When we left Alaska about six and a half years ago, we thought about moving to the mountainous northwest. Fern has a cousin that lives in central Idaho, and we talked about it a great deal. Then we talked about our age, better yet, my age. A couple of years earlier I had shoveled snow, everyday, month after month, for a couple of years. And if you've never shoveled snow everyday, then you just don't know one of the pleasures of life that you're missing. A little humor there. I love the northwest, and I love the ruggedness of the mountains. And I loved Alaska down to the very core of my being. But those are places for younger people. Now, if I was born and raised there, I would probably see it different. We have friends that live there, in the northwest.
But we are all getting older. That's one thing that's guaranteed if you survive birth, you are going to get older. Let that reality sink in. It's not just a quaint little statement. You and I are both going to get older. We all live in the moment, and for the moment. If you're 25 now, in 40 years you're going to be 65. That's a long time to plan ahead, but where you're going to spend
the rest of your life, sometime or another you have to give serious thought to where you are. Remember that intruder I told you about? What I feel in my spirit is not the man that I was looking at in the mirror. But my body is that man in the mirror. We all have to face the reality that we are getting older, whether we're 25, 45 or 65. At my age now, I actually give thought to wheelchair ramps. If someday I can't walk, will I be able to get into my bathroom? Because the first time I landed in Alaska, I was 20 years old. That was 45 years ago. I went back when I was 40 and spent one year. I went back to Alaska when I was 50 and spent eight years. Getting around Alaska in a wheelchair in the winter would be very, very difficult. Someday, I may be in a wheelchair, and someday, you may be in a wheelchair, too. Are you sure you are where you want to be? We had a couple of students in Alaska in wheelchairs. I know, I helped carry some of those wheelchairs. If times are good, that can be done. If something changes or there is a turn where we see changes in society, and you're the one in the wheelchair, are you sure you're where you want to be? Serious food for thought.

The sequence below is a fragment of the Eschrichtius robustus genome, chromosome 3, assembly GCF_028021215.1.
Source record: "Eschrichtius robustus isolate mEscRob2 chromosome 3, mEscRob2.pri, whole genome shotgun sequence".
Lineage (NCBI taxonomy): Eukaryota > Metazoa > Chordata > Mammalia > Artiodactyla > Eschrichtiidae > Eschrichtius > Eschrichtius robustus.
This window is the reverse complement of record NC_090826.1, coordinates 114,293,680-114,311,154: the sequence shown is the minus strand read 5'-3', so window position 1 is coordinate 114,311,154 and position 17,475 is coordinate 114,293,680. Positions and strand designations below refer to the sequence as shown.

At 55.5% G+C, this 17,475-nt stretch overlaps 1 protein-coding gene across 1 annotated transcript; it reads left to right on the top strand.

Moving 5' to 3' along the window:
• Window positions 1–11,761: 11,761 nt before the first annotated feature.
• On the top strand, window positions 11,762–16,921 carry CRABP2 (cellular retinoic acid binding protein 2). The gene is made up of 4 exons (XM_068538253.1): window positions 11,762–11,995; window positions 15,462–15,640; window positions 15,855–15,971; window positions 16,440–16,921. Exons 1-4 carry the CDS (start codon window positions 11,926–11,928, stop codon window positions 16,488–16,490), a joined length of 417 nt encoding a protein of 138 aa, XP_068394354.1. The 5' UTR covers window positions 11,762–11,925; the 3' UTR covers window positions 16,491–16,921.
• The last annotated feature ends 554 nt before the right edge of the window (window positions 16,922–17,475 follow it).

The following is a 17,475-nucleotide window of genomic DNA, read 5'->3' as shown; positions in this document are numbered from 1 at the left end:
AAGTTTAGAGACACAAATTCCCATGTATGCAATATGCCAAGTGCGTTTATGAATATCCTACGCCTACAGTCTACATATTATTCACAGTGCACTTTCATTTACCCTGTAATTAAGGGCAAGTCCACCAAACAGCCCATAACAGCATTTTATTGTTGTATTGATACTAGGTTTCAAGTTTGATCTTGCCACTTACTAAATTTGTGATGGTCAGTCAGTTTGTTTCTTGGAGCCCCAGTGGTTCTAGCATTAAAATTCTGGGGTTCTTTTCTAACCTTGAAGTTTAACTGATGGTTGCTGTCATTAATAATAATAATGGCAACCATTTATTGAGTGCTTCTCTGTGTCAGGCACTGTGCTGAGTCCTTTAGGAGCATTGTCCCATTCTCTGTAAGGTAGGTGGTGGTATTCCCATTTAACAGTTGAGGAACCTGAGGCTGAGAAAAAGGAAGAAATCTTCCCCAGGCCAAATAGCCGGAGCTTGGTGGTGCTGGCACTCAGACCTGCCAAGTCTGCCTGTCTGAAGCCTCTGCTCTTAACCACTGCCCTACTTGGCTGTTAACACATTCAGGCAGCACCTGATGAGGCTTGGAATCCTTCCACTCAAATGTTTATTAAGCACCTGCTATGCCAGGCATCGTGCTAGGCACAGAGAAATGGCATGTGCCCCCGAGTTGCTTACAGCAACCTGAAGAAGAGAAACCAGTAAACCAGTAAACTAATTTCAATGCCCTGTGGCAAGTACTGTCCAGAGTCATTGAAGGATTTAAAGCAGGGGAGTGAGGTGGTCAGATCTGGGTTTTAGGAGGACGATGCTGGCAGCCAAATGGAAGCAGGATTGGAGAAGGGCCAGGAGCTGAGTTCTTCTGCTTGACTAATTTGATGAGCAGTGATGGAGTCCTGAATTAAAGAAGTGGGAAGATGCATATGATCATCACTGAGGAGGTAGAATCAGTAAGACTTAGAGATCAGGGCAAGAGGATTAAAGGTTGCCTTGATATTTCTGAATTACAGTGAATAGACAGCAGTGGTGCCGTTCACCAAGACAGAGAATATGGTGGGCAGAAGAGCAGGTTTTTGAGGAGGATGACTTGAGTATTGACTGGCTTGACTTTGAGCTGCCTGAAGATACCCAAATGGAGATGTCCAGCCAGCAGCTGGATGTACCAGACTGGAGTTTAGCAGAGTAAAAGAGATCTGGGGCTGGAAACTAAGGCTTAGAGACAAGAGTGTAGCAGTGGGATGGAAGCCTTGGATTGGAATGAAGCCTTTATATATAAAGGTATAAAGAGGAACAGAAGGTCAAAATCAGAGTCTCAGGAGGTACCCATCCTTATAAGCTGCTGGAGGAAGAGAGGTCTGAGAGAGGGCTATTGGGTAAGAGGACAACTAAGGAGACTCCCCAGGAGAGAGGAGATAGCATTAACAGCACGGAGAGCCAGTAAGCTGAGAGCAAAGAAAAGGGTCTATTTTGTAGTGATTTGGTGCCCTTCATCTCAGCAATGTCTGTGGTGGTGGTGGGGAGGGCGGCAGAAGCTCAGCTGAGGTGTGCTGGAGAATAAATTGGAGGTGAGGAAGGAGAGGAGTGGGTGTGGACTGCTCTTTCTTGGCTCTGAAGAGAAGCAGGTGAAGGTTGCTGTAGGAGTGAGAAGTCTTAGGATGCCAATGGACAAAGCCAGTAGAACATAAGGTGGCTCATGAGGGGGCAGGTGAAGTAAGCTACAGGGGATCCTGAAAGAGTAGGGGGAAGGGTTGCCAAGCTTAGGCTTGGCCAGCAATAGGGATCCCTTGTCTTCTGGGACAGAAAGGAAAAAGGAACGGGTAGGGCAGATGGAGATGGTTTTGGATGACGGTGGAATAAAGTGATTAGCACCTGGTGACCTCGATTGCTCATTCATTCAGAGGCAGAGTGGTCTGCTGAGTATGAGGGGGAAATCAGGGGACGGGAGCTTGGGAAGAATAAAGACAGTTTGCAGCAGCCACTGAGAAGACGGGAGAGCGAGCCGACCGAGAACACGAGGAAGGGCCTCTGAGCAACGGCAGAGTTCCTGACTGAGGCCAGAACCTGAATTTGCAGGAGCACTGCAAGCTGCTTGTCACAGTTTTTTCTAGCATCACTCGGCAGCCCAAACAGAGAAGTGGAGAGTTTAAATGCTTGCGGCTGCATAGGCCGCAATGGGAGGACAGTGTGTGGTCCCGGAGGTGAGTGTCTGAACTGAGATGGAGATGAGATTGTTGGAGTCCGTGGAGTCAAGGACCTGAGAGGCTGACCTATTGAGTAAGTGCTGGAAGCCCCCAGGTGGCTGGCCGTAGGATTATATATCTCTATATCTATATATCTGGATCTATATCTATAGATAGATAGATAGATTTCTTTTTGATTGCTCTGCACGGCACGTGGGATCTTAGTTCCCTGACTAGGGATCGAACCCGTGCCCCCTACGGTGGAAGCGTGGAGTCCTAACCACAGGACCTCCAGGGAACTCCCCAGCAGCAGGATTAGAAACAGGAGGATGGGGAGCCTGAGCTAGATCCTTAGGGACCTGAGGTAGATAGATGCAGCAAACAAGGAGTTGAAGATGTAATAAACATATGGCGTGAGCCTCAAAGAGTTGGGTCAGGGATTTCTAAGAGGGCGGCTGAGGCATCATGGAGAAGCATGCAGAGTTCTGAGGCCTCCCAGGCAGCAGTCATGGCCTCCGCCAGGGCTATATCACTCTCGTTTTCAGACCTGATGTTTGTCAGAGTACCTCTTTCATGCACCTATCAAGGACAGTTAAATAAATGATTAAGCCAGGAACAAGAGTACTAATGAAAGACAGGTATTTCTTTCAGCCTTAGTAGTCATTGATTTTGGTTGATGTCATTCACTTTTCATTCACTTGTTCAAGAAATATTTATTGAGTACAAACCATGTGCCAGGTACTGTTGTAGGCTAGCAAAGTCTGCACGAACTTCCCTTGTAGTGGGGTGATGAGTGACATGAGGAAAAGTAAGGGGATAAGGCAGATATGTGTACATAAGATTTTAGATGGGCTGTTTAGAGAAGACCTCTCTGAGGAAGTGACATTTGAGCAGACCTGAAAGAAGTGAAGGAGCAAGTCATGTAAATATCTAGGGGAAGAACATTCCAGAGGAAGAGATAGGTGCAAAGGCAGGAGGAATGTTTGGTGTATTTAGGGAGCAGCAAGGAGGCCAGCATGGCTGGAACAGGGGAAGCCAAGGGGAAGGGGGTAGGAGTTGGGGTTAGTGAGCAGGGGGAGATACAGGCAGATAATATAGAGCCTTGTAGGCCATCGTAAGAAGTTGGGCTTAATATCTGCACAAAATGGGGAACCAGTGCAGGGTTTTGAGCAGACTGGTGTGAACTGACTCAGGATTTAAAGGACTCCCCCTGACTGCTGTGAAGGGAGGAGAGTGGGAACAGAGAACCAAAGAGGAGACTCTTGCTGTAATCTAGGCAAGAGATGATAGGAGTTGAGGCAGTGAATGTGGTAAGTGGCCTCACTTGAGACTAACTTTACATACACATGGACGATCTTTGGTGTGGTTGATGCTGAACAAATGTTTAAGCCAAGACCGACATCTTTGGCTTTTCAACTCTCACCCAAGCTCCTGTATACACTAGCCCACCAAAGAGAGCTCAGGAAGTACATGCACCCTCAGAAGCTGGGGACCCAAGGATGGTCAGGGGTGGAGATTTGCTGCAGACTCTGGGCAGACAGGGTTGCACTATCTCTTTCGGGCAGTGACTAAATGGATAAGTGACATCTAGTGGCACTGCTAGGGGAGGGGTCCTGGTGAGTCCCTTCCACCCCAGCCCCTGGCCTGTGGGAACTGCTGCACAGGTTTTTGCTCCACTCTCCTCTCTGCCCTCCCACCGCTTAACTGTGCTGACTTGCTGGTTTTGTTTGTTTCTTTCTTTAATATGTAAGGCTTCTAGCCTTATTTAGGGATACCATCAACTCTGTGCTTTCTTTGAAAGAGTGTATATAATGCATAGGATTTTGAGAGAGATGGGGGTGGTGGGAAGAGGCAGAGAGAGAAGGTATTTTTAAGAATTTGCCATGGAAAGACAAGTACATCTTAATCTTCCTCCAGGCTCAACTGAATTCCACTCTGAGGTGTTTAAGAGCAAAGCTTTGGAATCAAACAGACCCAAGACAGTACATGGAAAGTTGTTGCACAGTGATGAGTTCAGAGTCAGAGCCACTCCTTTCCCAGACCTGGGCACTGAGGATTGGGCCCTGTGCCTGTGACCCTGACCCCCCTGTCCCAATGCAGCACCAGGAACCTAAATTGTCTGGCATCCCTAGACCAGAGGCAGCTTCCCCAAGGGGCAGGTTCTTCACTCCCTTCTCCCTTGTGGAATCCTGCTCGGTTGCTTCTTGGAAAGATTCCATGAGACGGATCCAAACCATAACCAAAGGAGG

Give some thought to getting older. Have a serious, realistic talk with your loved ones. You might even want to plan where you're going to spend your last resting place. I hope I've opened up some avenues for thought. Times are not going to be getting any better any time soon, and you and I are not going to be getting any younger.
We'll talk more later. Frank